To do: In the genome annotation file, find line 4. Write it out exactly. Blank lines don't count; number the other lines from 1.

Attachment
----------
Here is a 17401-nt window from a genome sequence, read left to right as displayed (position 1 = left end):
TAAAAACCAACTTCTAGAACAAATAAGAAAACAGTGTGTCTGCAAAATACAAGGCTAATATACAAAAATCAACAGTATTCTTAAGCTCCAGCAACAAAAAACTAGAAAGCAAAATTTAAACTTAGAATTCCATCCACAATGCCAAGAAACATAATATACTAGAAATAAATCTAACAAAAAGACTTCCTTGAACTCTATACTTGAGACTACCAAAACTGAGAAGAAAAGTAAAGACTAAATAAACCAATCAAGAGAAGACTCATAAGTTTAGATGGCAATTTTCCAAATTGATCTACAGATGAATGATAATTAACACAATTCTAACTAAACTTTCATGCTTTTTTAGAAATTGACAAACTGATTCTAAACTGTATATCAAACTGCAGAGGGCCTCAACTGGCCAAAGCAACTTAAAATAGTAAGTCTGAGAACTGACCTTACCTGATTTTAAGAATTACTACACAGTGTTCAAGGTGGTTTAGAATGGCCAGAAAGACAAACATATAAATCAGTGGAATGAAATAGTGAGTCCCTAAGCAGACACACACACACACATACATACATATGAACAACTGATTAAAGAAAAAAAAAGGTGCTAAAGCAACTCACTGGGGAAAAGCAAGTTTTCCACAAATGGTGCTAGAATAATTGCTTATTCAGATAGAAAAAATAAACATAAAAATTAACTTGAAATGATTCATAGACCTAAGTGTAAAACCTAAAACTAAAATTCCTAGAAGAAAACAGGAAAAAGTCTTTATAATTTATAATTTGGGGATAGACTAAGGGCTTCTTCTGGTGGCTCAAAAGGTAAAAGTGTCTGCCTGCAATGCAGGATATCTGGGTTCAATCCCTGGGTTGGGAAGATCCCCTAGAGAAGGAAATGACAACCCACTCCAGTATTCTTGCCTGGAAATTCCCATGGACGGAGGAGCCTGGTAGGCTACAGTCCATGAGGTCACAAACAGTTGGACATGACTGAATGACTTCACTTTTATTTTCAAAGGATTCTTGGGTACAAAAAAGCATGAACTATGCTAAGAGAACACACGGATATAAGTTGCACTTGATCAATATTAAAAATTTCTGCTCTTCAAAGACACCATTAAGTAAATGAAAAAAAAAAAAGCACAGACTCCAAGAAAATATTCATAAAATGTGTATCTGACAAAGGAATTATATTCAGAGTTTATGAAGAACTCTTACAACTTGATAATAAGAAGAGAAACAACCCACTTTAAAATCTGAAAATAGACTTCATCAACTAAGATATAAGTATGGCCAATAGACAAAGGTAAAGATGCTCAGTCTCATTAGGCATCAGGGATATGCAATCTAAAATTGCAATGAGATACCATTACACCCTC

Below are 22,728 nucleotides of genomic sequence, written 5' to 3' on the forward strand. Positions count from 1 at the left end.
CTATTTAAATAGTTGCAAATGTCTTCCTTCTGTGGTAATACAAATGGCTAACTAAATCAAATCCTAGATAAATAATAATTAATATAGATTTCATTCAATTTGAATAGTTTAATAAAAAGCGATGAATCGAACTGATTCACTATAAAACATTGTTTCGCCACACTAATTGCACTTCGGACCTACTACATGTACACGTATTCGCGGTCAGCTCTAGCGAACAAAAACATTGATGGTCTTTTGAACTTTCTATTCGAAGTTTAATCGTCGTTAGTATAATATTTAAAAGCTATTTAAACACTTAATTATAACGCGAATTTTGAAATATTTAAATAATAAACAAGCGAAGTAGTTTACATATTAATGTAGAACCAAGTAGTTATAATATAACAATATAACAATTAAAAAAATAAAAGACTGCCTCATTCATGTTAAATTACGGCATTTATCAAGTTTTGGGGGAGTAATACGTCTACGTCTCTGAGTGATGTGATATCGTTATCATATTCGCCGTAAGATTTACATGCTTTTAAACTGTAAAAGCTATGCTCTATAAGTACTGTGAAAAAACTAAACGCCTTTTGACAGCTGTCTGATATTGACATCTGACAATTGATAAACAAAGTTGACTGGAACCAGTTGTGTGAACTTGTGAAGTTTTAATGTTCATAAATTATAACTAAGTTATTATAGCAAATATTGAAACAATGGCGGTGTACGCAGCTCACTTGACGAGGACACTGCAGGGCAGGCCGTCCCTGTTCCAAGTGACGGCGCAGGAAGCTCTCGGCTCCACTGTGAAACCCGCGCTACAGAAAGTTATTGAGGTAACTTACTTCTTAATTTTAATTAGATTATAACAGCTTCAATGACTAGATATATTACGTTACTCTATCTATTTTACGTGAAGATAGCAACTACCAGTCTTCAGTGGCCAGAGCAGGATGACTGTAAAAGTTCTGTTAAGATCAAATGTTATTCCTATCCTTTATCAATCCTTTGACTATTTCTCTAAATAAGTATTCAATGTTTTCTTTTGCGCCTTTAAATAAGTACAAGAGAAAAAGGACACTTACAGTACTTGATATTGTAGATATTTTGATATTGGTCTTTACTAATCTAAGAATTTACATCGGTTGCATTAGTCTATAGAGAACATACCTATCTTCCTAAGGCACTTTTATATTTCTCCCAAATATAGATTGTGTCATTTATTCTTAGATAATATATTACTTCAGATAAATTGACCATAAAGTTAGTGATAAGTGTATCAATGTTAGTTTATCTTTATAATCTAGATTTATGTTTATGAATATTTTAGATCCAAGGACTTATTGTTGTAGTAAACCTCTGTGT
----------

CTATTTAAATAGTTGCAAATGTCTTCCTTCTGTGGTAATACAAATGGCTAACTAAATCAAATCCTAGATAAATAATAATTAATATAGATTTCATTCAATTTGAATAGTTTAATAAAAAGCGATGAATCGAACTGATTCACTATAAAACATTGTTTCGCCACACTAATTGCACTTCGGACCTACTACATGTACACGTATTCGCGGTCAGCTCTAGCGAACAAAAACATTGATGGTCTTTTGAACTTTCTATTCGAAGTTTAATCGTCGTTAGTATAATATTTAAAAGCTATTTAAACACTTAATTATAACGCGAATTTTGAAATATTTAAATAATAAACAAGCGAAGTAGTTTACATATTAATGTAGAACCAAGTAGTTATAATATAACAATATAACAATTAAAAAAATAAAAGACTGCCTCATTCATGTTAAATTACGGCATTTATCAAGTTTTGGGGGAGTAATACGTCTACGTCTCTGAGTGATGTGATATCGTTATCATATTCGCCGTAAGATTTACATGCTTTTAAACTGTAAAAGCTATGCTCTATAAGTACTGTGAAAAAACTAAACGCCTTTTGACAGCTGTCTGATATTGACATCTGACAATTGATAAACAAAGTTGACTGGAACCAGTTGTGTGAACTTGTGAAGTTTTAATGTTCATAAATTATAACTAAGTTATTATAGCAAATATTGAAACAATGGCGGTGTACGCAGCTCACTTGACGAGGACACTGCAGGGCAGGCCGTCCCTGTTCCAAGTGACGGCGCAGGAAGCTCTCGGCTCCACTGTGAAACCCGCGCTACAGAAAGTTATTGAGGTAACTTACTTCTTAATTTTAATTAGATTATAACAGCTTCAATGACTAGATATATTACGTTACTCTATCTATTTTACGTGAAGATAGCAACTACCAGTCTTCAGTGGCCAGAGCAGGATGACTGTAAAAGTTCTGTTAAGATCAAATGTTATTCCTATCCTTTATCAATCCTTTGACTATTTCTCTAAATAAGTATTCAATGTTTTCTTTTGCGCCTTTAAATAAGTACAAGAGAAAAAGGACACTTACAGTACTTGATATTGTAGATATTTTGATATTGGTCTTTACTAATCTAAGAATTTACATCGGTTGCATTAGTCTATAGAGAACATACCTATCTTCCTAAGGCACTTTTATATTTCTCCCAAATATAGATTGTGTCATTTATTCTTAGATAATATATTACTTCAGATAAATTGACCATAAAGTTAGTGATAAGTGTATCAATGTTAGTTTATCTTTATAATCTAGATTTATGTTTATGAATATTTTAGATCCAAGGACTTATTGTTGTAGTAAACCTCTGTGT